Smart Grid Security Research Paper Receives Best Paper Runner-up at IEEE International Conference

2/7/2014

A key component of a smart grid is its ability to collect useful information from a power grid for enabling control centers to estimate the current states of the power grid. It has been envisioned that wireless technology will be widely used for local-area communication subsystems in the smart grid (e.g., in distribution networks). However, various attacks with drastic impacts can be launched in wireless networks such as channel jamming attacks and DoS attacks. In particular, jamming attacks can cause a wide range of damages to power grids, e.g., delayed delivery of time-critical messages can prevent control centers from properly controlling the outputs of generators to match load demands.  

In order to provide resilient data delivery under jamming in smart grid, the researchers are trying to design a communication subsystem with enhanced self-healing capability under the presence of jamming through intelligent local controller switching. For their paper "Towards Self-Healing Smart Grid via Intelligent Local Controller Switching under Jamming", Dr. Yingying Chen and her graduate students in the Department of Electrical and Computer Engineering recently received the Best Paper Runner-up Award at the IEEE International Conference on Communication and Network Security (IEEE CNS 2013), which is a high-profile conference for communication and network security research.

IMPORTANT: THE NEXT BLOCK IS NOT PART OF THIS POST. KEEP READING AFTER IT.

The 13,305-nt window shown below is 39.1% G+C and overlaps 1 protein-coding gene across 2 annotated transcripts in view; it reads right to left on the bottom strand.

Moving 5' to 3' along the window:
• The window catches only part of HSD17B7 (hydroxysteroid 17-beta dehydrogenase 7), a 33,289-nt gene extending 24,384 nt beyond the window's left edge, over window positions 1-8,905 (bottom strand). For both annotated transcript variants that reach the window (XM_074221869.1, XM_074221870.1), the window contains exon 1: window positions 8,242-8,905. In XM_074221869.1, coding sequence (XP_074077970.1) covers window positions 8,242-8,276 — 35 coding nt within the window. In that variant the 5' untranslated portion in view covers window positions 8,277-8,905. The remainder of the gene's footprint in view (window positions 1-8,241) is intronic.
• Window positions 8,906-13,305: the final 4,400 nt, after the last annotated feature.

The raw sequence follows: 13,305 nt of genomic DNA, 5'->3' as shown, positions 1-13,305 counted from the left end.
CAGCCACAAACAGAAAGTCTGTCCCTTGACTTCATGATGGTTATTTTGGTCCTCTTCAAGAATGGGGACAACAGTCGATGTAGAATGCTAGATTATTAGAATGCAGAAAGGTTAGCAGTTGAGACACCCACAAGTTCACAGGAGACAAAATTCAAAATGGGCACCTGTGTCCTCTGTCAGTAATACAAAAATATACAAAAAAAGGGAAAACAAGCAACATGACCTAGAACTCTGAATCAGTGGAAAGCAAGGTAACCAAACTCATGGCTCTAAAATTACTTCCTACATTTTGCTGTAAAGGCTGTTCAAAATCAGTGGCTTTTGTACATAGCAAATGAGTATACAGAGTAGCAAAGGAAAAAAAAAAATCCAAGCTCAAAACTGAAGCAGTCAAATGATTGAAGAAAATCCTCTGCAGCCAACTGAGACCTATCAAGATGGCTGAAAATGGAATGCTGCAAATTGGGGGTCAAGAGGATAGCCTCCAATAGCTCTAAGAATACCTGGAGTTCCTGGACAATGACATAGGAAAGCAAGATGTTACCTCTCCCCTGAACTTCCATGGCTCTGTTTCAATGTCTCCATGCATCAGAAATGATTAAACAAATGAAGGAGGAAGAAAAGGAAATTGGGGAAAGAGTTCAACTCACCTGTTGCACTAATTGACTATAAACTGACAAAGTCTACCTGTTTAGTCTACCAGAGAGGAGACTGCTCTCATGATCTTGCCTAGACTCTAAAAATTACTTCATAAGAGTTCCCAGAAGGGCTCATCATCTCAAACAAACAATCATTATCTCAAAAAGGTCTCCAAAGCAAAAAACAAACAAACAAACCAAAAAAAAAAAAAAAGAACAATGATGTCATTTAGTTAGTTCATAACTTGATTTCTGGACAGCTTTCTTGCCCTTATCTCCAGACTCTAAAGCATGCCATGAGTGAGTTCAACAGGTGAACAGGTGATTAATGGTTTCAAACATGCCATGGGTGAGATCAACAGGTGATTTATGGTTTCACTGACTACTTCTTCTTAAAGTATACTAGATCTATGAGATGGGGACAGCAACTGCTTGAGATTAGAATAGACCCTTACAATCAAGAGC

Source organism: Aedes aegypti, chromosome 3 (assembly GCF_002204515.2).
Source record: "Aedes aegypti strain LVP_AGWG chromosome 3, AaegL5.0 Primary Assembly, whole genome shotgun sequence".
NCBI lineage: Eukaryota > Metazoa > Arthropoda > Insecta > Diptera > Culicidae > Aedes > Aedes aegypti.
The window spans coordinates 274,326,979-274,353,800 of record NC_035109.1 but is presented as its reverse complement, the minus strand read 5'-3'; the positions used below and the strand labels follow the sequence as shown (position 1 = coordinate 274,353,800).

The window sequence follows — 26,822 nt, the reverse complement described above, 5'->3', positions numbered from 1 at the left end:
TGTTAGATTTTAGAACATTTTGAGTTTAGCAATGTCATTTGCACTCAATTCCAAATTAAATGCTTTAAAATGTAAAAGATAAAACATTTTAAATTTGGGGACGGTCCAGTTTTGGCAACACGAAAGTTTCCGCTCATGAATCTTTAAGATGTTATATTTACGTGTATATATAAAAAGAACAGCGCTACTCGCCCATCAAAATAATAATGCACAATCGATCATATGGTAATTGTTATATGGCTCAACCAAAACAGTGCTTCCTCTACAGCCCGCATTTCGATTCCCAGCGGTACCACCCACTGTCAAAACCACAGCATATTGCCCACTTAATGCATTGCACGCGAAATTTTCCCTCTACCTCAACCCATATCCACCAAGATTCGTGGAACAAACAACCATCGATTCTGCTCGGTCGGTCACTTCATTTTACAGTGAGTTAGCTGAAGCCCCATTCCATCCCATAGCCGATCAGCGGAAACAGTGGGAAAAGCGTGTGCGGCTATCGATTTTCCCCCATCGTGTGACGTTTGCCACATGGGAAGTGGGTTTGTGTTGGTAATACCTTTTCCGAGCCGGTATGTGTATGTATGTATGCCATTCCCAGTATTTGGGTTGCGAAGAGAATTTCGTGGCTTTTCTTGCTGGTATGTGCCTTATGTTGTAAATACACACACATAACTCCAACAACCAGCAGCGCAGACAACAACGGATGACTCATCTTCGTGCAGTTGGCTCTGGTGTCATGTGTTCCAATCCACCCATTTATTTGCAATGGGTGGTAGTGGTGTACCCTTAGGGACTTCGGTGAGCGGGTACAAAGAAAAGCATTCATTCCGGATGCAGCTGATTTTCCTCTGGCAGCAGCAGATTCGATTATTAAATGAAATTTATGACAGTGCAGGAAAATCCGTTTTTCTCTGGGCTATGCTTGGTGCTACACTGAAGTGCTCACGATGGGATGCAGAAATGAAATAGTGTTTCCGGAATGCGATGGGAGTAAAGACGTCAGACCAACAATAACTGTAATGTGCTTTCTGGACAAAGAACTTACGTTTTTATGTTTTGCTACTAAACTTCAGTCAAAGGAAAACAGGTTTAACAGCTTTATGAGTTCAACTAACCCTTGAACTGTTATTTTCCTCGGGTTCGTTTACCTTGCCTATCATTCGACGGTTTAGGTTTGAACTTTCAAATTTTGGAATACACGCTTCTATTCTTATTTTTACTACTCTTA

The team exploits local controller switching to provide resilience of data delivery under jamming in the distribution network. The proposed framework enables smart meters to utilize all the available channels from nearby local controllers to ensure successful data delivery. They also provide a guideline on the optimal placement of local controllers to ensure effective switching of smart meters under jamming, leading toward a self-healing communication subsystem in the smart grid.

As an Associate Professor at Stevens, Dr. Chen leads the Data Analysis and Information Security Laboratory (DAISY Lab). She has been the PI on multiple National Science Foundation (NSF) grants as well as the recipient of the prestigious NSF CAREER Award. Dr. Chen's research addresses wireless security and the challenges faced as wireless networks become increasingly pervasive and ubiquitous.

IEEE Conference on Communications and Network Security (CNS) is a conference series in IEEE Communications Society (ComSoc) core conference portfolio and the only ComSoc conference focusing solely on cyber security.